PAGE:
Sullivan's Travels

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Sullivan's Travels is a 1941 American comedy film written and directed by Preston Sturges. It is a satire about a movie director, played by Joel McCrea, who longs to make a socially relevant drama, but eventually learns that comedies are his more valuable contribution to society. The film features one of Veronica Lake's first leading roles. The title is a reference to Gulliver's Travels, the famous novel by satirist Jonathan Swift about another journey of self-discovery.

In 1990, Sullivan's Travels was selected for preservation in the United States National Film Registry by the Library of Congress as being "culturally, historically, or aesthetically significant."



John L. Sullivan (Joel McCrea), a popular young Hollywood director fresh from a string of very profitable, but shallow comedies (e.g. Ants in Your Plants of 1939) , tells his studio boss, Mr. Lebrand (Robert Warwick), that he is dissatisfied and wants his next project to be a serious exploration of the plight of the downtrodden, to be based on the socially-conscious novel O Brother, Where Art Thou? by Sinclair Beckstein. Not surprisingly, Lebrand wants him to direct another, more lucrative comedy instead, but the idealistic Sullivan refuses to give in. He wants to "know trouble" first-hand as a tramp so he can return and make a film that truly depicts the sorrows of humanity. His butler (Robert Greig) and valet (Eric Blore) openly question the wisdom of his plan.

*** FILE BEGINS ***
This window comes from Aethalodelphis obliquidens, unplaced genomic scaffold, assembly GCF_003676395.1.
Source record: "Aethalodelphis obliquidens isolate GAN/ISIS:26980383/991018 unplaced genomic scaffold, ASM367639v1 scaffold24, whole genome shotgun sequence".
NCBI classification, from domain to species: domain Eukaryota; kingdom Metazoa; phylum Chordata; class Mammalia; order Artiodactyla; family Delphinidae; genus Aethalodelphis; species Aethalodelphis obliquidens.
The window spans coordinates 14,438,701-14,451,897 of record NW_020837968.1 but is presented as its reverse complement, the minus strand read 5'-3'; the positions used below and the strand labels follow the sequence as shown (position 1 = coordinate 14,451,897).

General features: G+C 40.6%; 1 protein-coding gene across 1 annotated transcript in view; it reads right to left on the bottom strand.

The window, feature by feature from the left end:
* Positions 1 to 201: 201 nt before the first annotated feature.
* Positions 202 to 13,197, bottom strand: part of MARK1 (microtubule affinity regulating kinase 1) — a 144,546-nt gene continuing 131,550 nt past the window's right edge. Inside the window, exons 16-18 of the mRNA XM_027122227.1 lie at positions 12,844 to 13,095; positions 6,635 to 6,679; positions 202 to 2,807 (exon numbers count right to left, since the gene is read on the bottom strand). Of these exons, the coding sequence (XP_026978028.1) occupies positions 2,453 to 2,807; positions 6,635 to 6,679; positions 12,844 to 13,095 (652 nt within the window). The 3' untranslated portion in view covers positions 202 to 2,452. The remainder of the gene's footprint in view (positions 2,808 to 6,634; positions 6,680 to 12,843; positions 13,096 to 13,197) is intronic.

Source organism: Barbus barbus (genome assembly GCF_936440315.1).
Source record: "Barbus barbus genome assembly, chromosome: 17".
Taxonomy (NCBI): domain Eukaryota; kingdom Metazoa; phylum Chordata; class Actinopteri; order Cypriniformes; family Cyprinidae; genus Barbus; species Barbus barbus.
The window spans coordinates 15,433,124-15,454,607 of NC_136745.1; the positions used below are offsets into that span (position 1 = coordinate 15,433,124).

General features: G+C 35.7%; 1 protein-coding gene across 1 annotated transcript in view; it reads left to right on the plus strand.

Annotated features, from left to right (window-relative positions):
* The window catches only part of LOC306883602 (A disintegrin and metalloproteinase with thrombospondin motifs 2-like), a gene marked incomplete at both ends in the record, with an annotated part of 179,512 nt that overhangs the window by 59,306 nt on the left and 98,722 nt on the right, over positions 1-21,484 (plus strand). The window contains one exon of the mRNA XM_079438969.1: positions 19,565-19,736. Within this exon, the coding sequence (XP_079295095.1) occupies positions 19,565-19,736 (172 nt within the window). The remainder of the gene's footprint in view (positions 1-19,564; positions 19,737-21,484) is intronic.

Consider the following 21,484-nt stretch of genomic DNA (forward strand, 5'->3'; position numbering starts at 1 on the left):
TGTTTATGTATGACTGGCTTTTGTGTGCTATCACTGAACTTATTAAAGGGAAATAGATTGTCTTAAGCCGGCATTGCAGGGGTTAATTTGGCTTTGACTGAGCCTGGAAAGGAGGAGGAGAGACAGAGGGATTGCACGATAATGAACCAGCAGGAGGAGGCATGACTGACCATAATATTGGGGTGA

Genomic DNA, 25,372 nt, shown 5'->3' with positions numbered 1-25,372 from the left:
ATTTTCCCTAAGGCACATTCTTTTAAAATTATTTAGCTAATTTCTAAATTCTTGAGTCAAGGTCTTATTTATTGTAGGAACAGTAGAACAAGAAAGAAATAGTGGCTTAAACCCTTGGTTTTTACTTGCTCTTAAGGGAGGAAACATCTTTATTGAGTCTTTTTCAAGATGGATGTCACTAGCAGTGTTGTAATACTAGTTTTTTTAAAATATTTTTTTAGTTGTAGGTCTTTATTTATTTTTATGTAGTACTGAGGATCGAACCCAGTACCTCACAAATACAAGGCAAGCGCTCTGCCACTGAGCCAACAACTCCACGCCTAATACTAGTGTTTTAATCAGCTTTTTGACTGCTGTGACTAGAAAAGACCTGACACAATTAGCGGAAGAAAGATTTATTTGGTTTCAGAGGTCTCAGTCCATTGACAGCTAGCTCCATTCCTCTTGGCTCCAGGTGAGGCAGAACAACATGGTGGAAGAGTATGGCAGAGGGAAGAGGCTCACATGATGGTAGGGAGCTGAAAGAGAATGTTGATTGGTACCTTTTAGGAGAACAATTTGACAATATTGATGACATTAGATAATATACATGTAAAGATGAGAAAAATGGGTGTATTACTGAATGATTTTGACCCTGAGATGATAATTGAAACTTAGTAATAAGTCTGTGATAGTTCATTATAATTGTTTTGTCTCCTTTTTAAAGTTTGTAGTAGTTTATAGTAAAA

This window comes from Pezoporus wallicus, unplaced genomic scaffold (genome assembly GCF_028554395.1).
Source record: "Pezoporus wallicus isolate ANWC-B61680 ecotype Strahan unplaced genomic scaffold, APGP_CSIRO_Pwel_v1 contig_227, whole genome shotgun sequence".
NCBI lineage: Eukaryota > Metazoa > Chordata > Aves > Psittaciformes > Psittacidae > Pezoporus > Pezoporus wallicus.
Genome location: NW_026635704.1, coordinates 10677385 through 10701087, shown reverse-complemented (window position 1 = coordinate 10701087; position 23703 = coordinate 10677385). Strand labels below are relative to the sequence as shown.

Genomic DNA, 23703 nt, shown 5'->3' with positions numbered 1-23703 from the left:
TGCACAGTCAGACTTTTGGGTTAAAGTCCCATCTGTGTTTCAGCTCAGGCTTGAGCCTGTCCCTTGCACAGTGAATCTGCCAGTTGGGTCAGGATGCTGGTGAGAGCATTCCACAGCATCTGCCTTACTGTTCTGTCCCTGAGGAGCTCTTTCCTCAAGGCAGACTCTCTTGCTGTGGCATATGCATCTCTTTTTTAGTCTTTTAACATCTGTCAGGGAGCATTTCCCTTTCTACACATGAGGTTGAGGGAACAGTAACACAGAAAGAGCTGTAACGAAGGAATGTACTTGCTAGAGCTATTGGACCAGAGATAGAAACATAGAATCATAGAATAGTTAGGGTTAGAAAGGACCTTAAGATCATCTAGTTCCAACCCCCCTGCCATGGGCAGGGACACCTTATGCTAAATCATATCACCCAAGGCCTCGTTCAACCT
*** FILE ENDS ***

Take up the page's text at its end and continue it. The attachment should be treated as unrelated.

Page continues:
Undeterred, Sullivan dresses as a penniless hobo and takes to the road. However, no matter how hard he tries, somehow he always ends up back in Hollywood. Lebrand insists that his staff follow him in a double-decker coach. Neither party is happy with the arrangement; Sullivan eventually persuades his guardians to leave him alone and arranges to rendezvous with them later. When he hitchhikes, he finds himself back where he started.

Then he meets a young failed actress (Veronica Lake, credited only as "The Girl") who is contemplating quitting the business. In return for her kindness to him, Sullivan gives her a lift in his car, without telling his servants; they report the "theft" and the pair are apprehended by the police. Upon their release, the Girl pushes him into his enormous swimming pool for deceiving her about his true identity. However, after considering her options, she becomes his traveling companion.

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